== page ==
Why DID we invade Iraq?

Bush gave one reason, Cheney another, Condi another, the Pentagon another, the press another, Rummy and Crew another, each Congress critter cited his or her own, the tubefed multitudes all had their reasons, and new reasons are added almost daily as this thing boils over . . .

Ohhhh, Richard! It's just too complex to ever figure out, to ever finally know -- why DID we invade Iraq?

Unless . . . we talk about what goal every one of those myriad reasons points to. Let's cook it down. What did everybody's individual pot of justification stew have as a common ingredient? What was in every pot?

America Uber Alles. The PNAC creed.

Unspoken. Unexamined. Unquestioned.

Swallowed whole before discussion even began.

The presumption that we must come out ahead. That we deserve to be on top. Always. That America rules -- or else.

That's what we need to face, and disown, as a nation, as a people. That's Lebensraum. That's the Nazi creed of taking what you deem you need.

'Or else' is Cheney's endless war from here on -- until such time as we are stopped, just as the Nazis were stopped. That is all that lies down that road.

Are we, the American people, willing to live in this world without holding a pistol to their heads -- all those variously unwashed, illiterate, multi-colored, billions of Others?

Are they all created equal, too? Are they human beings, with every one of our Declaration's rights inborn? Do they deserve everything we deserve?

Or, are they untermenschen? Can we loot n' shoot them, shock n' awe, Baghdad style, and drive off into the sunset with what used to be theirs? Is everybody here . . . OK with that?

Are we, the people, willing to be one nation among a couple hundred nations? Talk things out, work things out, put the pistols down? Share? Or, is this whole planet our turf? Is Death to the Other our manifest destiny?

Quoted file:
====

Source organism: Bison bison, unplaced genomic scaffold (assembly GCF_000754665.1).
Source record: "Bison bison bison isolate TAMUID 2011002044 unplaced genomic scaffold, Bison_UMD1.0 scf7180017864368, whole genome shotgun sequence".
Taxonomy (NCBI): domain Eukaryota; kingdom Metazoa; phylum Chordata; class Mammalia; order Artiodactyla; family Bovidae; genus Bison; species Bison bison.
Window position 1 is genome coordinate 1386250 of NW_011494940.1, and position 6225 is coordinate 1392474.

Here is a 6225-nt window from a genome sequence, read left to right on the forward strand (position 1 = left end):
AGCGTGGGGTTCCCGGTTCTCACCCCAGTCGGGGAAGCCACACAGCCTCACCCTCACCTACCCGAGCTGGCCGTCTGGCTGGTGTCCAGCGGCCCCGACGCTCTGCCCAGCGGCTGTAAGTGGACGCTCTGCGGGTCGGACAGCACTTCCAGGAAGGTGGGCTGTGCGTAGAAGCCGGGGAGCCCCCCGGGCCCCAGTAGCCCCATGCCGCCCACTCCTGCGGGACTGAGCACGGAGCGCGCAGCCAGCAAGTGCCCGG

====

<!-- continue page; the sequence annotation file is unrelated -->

Nothing in America's Declaration, Constitution, jurisprudence or international treaties asks or requires our loyalty to the PNAC creed. Quite the reverse.

With the Downing Street memo, and other papers, the recipe for this war is out in the open, and Americans of every stripe are asking themselves, who put Lebensraum in the soup?

The Project for a New American Century will get an up or down vote now, out on the street, where Frist can't fudge or fake it.

As powerful as the sentiments that led to our first Revolution, as powerful as the sentiments that led to our Civil War, is the sentiment building among Americans today, as they realize the comic book creed of world conquest that Wolfowitz, Cheney and Rumsfeld slipped into our stew, at the cost of our entire Treasury, twice over.

An all American sentiment -- aboveboard, honest, straight and sunny -- just as jake as calling a foul ball when you see one.

It's simply this:

We Don't Want To Rule The World.

And we're not gonna do it, Dick.


One of the other posters has asked the very good question "Why did we invade Iraq?" From the coverage I recall at the time leading up to the invasion of Iraq, this question was never adequately addressed. The "Saddam is a bad man" response that everyone seemed to accept as the reason never rang true. And serious debate was never really entertained.

A formed editor of MAD Magazine (I can't recall his name or where I read his post -- it may have been this site) has said that the reason Iraq was invaded was to keep oil prices elevated, so that the Saudi family, business friends of the Bush family, could keep going to the bank.

Has anyone seen the mainstream media address this issue? Is it credible? What would have happened to oil prices had Iraq gotten back into the world market? If the U.N. had lifted sanctions against Saddam, would gas have dropped in price?

Perhaps the slogan should be "No blood for no oil."